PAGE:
I kept continuing on, feeling great and moving at a decent pace.  Up to that point, the walking had been tremendous.  There had been fairly firm ground for the vast majority of the route, no tussocks, great scenery and absolutely zero bugs.  I saw Luc and Todd’s footsteps along the gravel bar in the next valley and figured they were much further ahead.  The navigational error at the previous pass had cost me around 3 hours.  Nevertheless, I was making great time.  By this point, I was about 15 hours into the race and had traveled just over 45 miles.  Feeling a little tired, I found a spot underneath some willows laid my sleeping quilt and pad out and got three hours of sleep.  I was wet and without dry clothes and found myself shivering myself to sleep. I woke up to a thoroughly soaked bag.  I had brought along no tent or bivy sack.  I was using a large trash compactor bag as an emergency bivy, which went up ¾ of the way up my bag.  That didn’t turn out to be as effective as I thought and I had a wet bag as a result.

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Thoroughly soaked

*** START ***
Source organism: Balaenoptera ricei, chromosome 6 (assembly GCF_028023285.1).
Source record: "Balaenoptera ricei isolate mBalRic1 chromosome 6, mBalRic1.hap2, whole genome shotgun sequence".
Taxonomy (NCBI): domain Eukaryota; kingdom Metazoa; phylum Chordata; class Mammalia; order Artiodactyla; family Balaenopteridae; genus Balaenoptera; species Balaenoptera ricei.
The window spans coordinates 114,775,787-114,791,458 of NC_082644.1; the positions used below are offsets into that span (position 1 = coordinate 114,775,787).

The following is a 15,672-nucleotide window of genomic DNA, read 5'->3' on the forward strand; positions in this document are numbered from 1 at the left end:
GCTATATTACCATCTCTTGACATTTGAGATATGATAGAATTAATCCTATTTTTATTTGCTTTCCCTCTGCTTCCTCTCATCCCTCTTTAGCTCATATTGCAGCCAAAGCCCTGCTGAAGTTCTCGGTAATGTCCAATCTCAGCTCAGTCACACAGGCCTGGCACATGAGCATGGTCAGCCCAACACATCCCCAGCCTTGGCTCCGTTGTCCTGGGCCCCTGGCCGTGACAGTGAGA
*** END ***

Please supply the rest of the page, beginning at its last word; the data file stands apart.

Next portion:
The walking wasn’t as great during the beginning of the second day as I traveled through narrower valleys with high water and more brush.  I picked one pass too early once again and this time was penalized by having to go over two more small passes to get to the Hammond River.  The climbing was starting to wear on my legs and it was about this time that I started to develop shin splints.  After finally ascending what turned out to be my final pass, I made my way down into the main Hammond Valley.  It was at this point that I experienced the lowest emotional moment of the trip.  After travelling down Kapoon Creek, I found myself in the main Hammond valley staring at a roaring river.  That rain had not only made my trip a bit more wet and cold than otherwise desired, but also allowed the waters to swell to near flood stage.  Everyone would be able to float the entire Hammond River, from the headwaters to Wiseman, while I would be stuck walking the remaining 40 or so miles.